Now that we’ve talked about improving compliance culture, let’s move to the nitty-gritty. U.S. export laws cover a broad variety of topics and span a range of government agencies, and creating a complete export compliance program can be a daunting task.
Let’s break it down into digestible pieces and give you a good framework from which you can build your program or evaluate what you have. Of course, every business is unique and requires that its corporate compliance program be tailored to meet its specific needs, so this is only an overview of topics you should consider. Always seek the advice of counsel to assure that your program is appropriate for your business to protect your company and officers.
The U.S. government has extraterritorial reach to control U.S. exports, and to make it even more fun, the governing legal framework falls under the jurisdiction of multiple government agencies. U.S. law requires companies to obtain information on foreign parties and adhere to changing U.S. regulations. Ignorance of the law is no defense, and U.S. businesses can be subject to penalties for actions committed by foreign third parties acting on their behalf.
Because the stakes are so high, a good compliance program is essential and must be comprehensive. Obviously, this type of program protects you by helping to avoid potential violations, but it also serves as a mitigating circumstance to reduce penalties if a violation does occur. The best compliance programs and procedures are narrowly tailored for each type of risk and focus separately on specific groups or categories of employees.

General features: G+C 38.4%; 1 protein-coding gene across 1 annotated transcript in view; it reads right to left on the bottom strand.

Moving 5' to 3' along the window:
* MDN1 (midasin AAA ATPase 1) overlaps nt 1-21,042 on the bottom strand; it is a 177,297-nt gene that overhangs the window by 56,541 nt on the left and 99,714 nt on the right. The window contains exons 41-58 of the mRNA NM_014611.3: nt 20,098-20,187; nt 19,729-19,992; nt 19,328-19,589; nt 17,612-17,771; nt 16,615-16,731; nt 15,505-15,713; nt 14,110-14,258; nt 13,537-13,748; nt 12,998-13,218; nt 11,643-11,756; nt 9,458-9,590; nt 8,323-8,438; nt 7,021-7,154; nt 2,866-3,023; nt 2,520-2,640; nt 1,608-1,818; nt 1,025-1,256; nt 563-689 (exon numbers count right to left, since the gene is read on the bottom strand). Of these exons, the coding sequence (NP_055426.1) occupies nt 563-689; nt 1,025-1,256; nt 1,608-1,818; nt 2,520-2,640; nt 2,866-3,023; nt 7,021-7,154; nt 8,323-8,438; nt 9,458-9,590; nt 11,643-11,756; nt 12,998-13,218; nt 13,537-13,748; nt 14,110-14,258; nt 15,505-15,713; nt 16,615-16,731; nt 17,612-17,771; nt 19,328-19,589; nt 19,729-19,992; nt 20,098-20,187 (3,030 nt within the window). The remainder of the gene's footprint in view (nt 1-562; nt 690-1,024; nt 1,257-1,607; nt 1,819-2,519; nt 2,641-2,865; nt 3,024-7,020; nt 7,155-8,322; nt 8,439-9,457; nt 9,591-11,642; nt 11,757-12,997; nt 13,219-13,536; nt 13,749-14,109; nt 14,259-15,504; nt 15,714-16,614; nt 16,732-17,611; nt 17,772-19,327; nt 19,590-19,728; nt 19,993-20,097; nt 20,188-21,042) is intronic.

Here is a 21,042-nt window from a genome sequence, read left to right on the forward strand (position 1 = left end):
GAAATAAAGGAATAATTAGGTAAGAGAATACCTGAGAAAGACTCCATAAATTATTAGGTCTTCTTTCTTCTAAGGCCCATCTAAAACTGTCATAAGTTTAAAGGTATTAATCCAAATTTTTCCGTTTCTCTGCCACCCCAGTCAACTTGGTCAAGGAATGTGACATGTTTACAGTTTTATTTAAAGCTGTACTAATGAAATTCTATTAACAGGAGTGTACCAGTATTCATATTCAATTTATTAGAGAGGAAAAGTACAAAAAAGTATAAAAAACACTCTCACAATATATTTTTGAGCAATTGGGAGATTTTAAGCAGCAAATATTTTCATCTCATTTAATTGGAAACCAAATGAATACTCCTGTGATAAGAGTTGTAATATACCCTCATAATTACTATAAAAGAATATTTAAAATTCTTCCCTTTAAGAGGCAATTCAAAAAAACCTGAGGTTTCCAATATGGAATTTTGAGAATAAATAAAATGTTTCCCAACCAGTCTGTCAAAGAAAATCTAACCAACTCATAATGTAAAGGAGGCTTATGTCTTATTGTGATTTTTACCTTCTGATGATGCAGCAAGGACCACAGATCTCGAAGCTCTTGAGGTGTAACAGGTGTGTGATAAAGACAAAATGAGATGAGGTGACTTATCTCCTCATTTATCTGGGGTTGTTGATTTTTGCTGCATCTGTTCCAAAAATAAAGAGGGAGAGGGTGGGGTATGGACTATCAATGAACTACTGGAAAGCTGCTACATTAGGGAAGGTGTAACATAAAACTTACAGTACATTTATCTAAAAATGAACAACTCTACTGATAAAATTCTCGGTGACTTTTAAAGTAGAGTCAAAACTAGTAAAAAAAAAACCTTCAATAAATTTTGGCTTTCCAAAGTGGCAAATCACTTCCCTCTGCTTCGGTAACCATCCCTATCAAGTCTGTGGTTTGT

Topics that should be included in your export compliance manual include:
1. Exporting commercial and dual-use items: The Export Administration Regulations (EAR), administered by the Department of Commerce’s Bureau of Industry and Security (BIS), regulate the export (and re-export from third countries) of commercial goods and some items that also have military uses. The EAR can require exporters to obtain a license before exporting controlled items to specific destinations.
2. Exporting items specifically designed, developed, configured, adapted or modified for military use: The Department of State’s Directorate of Defense Trade Control (DDTC) regulates the export and re-export of military use items, which are classified on the United States Munitions List (USML), through the International Traffic in Arms Regulations (ITAR). U.S. manufacturers, brokers and exporters of USML items must register with DDTC. The Department of State also maintains lists of prohibited parties.
3. Sanctioned and embargoed country restrictions: The Department of Treasury’s Office of Foreign Assets Control (OFAC) administers and enforces economic sanctions to further foreign policy and national security aims. These sanctions can be against countries, individuals, organizations or actions and can prohibit U.S. persons from exporting, importing, financing and facilitating transactions.
4. Denied persons lists: The government has many lists of individuals, organizations and businesses with which U.S. persons cannot export to or do business.
5. Anti-boycott regulations: These regulations forbid exporters from participating in boycotts against certain countries (namely Israel) and also require a company to report any and all boycott requests to the U.S. government.
6. Foreign Corrupt Practices Act (FCPA): This statute inflicts civil and criminal penalties for bribing or intending to bribe foreign officials or members of political parties.